So what should ESRI do? First they need to find a PR blogger. Someone like Robert Scoble or Jeremy Zawodny who can help bloggers learn about ESRI and show the world what they are doing. It doesn’t have to be a “professional” blogger such as them, but it should be someone who knows how the weblogs interact and can leverage tools such as PubSub, Technorati and Feedster. Second, they need to get their project managers and staff blogging. It is easy to look at Microsoft to see how they have grown doing so, but companies such as General Motors are jumping on the bandwagon and you can see the results with the amount of bloggers that are commenting about their posts. Third, they need to offer up more RSS feeds of their existing content. I’m sure there are plans to do so, but the latest support documents and ESRI Developer code samples are difficult to find.

I went to BlogPulse to see how the keywords “ESRI”, “ArcGIS” and “Google Earth” rated over the past month. You can see on the graph below that there is almost no blip for ESRI, even with the increased focus on GIS brought out by Google Earth.

Esri google blogpulse1

As the 25th ESRI International User Conference is upon us, I also thought it would be nice to see how they keyword ESRI compared against the Where 2.0 conference. I wonder if ESRI will see a similar spike later this month. With the lack of bloggers talking about ESRI these days, I sincerely doubt it. To ignore the blogosphere is ignoring your customers.

Esri where blogpulse1

Categories
Thoughts

Google Earth Hacks

Link: Google Earth Hacks.

Washington monument 3d

Google Earth is impressive, but you can quickly grow tired of the included datasets. Well thanks to a new website called Google Earth Hacks you can now browse and share the KMZ view files that Google Earth creates. There’s a labeled version of Walt Disney World, a 3D Golden Get Bridge, the Statue of Liberty, and the Washington Monument. Also available is a connection to Flickr where you can see peoples photos from around the world spatially inside Google Earth. If you spend any time working with ArcGlobe, you should check out some of these “hacks” for ideas in your own projects. There isn’t anything here that can’t be done in ArcGlobe. I just wish that you didn’t have to own a copy of ArcView and 3D Analyst to gain access to it.

Categories
Thoughts

New ESRI Blogger

Looks like there is a new blogger at ESRI. Art’s Place (dead link) has its first blog post and I hope he continues to post. Art asks (dead link):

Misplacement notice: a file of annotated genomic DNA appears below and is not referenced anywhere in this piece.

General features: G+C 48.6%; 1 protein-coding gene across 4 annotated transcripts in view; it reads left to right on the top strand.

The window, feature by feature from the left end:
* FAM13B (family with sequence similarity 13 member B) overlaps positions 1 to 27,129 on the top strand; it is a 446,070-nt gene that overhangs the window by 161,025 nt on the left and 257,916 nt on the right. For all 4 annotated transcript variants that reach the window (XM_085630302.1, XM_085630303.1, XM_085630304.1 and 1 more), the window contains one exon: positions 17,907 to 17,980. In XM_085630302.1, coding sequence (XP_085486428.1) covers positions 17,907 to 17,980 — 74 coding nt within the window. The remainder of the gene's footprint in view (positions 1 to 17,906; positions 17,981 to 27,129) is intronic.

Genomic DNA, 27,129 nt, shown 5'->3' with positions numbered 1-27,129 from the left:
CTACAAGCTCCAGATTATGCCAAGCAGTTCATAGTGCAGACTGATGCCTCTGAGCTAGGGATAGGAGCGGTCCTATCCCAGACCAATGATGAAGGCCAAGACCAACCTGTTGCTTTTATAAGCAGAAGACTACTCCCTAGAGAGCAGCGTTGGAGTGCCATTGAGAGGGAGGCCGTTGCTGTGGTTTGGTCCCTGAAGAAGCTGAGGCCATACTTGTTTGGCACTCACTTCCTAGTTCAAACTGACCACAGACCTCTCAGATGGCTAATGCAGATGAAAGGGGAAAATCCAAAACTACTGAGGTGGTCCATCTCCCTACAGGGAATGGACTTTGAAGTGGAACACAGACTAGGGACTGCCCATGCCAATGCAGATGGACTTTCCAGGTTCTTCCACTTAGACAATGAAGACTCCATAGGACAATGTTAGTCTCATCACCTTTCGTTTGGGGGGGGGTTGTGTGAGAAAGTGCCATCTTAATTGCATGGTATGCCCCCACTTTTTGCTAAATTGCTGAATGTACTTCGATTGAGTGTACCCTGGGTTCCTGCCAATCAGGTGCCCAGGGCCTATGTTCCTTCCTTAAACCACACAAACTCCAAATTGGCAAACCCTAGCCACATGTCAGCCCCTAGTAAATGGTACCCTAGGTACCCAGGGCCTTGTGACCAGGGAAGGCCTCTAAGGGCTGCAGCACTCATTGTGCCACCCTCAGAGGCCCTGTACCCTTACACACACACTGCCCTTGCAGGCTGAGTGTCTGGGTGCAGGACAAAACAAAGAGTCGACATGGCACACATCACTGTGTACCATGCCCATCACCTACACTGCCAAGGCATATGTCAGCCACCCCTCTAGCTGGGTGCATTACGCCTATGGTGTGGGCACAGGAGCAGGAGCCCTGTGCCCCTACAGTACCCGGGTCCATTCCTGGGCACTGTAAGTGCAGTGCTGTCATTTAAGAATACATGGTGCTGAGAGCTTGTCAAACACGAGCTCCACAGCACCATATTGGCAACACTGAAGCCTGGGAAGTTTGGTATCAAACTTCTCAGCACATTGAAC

“Within the walls of ESRI, I keep hearing that C++ based clients that
require a download of 60+ mb is ok – just look at iTunes (BTW, iTunes is a 21 mb
download) and that web based GIS is not as important to our users. Well, I do
not believe this to be the case and feel that we need to reinvent GIS on the Web
with a rich web based version of ArcGIS. Does anyone have any comments towards
this? What are your opinions? I would like to hear them and maybe bring that
back to ESRI.”

I wrote my theory on the subject a couple weeks ago. While I still believe in web based GIS, the costs involved at least using ESRI technology is very hard for some of our clients to overcome. They have embraced ArcPublisher and ArcReader which makes sense in a workgroup environment. I can’t imagine the cost of an ArcServer type of application that would allow web ArcGIS (ArcView/ArcEditor) to run.

Categories
Thoughts

Users debate costs of Google Earth vs. ArcGIS

Konquest Online posts about their thoughts on Google Earth (dead link):

“I think that GIS producers should be humbled by the work that has been done at
Google and Keyhole. It’s not perfect yet, but it was developped in about one
year, has a great interface and is free. I’ve only downloaded Google Earth, but
they also offer the software in two other flavours: Google Earth Plus (which features GPS integration, higher print resolution and more powerful annotation features) and Google Earth
Pro
(with a ton of features and can be compared with commercial GIS) But the Pro version is still priced only 400 US$/year, compared to the 10 000+ $ needed to acquire ESRI’s ArcGIS.”